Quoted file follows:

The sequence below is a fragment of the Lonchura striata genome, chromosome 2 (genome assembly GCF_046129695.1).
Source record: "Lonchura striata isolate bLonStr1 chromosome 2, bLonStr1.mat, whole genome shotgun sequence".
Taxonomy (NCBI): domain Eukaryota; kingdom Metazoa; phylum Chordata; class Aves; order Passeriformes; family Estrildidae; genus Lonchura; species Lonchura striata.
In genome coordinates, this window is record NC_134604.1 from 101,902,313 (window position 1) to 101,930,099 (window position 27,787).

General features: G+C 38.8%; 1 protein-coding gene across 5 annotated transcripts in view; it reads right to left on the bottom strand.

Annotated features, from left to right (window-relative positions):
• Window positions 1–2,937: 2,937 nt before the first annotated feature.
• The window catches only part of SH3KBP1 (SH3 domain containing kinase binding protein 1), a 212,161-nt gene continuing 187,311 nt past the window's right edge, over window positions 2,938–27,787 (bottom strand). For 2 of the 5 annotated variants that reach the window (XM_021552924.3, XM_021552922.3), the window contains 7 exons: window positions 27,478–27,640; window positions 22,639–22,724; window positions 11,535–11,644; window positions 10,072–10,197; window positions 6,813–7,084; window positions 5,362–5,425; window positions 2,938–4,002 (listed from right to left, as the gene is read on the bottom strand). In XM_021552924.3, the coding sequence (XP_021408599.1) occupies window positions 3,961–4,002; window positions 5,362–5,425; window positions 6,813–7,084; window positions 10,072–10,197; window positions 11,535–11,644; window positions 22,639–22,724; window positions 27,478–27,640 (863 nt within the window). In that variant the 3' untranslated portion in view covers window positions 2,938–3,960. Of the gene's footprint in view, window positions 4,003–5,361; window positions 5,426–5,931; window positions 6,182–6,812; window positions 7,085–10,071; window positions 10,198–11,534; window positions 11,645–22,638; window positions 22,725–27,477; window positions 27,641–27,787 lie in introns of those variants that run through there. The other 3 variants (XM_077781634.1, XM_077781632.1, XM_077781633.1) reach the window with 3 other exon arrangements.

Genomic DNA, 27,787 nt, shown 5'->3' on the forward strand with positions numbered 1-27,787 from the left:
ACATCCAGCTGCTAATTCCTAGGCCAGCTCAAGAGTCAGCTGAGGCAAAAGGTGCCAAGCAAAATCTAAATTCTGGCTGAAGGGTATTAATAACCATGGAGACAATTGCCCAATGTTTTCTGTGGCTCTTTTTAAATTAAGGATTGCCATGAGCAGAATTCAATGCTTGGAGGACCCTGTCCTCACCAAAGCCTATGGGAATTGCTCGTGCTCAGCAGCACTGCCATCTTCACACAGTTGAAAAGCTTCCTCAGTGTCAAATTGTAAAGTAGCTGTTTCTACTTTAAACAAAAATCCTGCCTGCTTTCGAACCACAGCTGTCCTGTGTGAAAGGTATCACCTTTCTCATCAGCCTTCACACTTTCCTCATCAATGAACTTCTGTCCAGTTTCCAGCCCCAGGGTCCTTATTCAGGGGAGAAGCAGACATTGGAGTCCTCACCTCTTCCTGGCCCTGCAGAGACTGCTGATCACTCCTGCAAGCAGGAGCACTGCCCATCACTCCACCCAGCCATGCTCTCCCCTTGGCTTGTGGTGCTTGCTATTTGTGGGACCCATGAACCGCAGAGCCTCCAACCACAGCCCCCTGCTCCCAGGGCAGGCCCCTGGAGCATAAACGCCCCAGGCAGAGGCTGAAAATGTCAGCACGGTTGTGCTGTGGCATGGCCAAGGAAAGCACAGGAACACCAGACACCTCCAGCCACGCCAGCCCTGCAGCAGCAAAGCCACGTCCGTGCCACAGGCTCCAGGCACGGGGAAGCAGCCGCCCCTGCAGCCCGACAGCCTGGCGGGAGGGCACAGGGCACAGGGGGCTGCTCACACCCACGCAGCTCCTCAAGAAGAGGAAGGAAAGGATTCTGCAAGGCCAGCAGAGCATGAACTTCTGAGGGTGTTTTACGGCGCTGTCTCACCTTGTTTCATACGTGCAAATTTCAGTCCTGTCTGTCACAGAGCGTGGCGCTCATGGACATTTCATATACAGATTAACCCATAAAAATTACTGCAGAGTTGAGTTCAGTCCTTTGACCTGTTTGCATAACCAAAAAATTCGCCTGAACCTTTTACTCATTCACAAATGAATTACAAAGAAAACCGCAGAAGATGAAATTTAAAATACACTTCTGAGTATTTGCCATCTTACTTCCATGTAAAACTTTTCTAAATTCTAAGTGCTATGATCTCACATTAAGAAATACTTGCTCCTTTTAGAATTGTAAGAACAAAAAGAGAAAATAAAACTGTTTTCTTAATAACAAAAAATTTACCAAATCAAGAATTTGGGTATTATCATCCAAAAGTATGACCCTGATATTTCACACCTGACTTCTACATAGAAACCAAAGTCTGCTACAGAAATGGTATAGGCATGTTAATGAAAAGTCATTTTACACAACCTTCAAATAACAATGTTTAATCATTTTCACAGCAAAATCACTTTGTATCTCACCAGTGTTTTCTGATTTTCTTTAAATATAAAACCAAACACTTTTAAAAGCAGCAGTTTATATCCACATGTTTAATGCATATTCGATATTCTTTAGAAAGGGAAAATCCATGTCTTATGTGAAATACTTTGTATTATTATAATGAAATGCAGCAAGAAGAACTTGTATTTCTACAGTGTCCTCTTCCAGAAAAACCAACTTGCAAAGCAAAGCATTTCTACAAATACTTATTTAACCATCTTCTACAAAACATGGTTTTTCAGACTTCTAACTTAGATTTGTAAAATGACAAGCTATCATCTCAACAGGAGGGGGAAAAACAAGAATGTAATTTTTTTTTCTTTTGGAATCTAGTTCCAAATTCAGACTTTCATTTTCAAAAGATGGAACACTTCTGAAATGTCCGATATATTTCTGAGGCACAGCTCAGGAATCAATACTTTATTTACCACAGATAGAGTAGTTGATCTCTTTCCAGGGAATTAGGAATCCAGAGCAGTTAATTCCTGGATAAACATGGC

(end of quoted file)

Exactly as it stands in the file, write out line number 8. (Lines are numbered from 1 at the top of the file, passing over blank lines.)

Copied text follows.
• The window catches only part of SH3KBP1 (SH3 domain containing kinase binding protein 1), a 212,161-nt gene continuing 187,311 nt past the window's right edge, over window positions 2,938–27,787 (bottom strand). For 2 of the 5 annotated variants that reach the window (XM_021552924.3, XM_021552922.3), the window contains 7 exons: window positions 27,478–27,640; window positions 22,639–22,724; window positions 11,535–11,644; window positions 10,072–10,197; window positions 6,813–7,084; window positions 5,362–5,425; window positions 2,938–4,002 (listed from right to left, as the gene is read on the bottom strand). In XM_021552924.3, the coding sequence (XP_021408599.1) occupies window positions 3,961–4,002; window positions 5,362–5,425; window positions 6,813–7,084; window positions 10,072–10,197; window positions 11,535–11,644; window positions 22,639–22,724; window positions 27,478–27,640 (863 nt within the window). In that variant the 3' untranslated portion in view covers window positions 2,938–3,960. Of the gene's footprint in view, window positions 4,003–5,361; window positions 5,426–5,931; window positions 6,182–6,812; window positions 7,085–10,071; window positions 10,198–11,534; window positions 11,645–22,638; window positions 22,725–27,477; window positions 27,641–27,787 lie in introns of those variants that run through there. The other 3 variants (XM_077781634.1, XM_077781632.1, XM_077781633.1) reach the window with 3 other exon arrangements.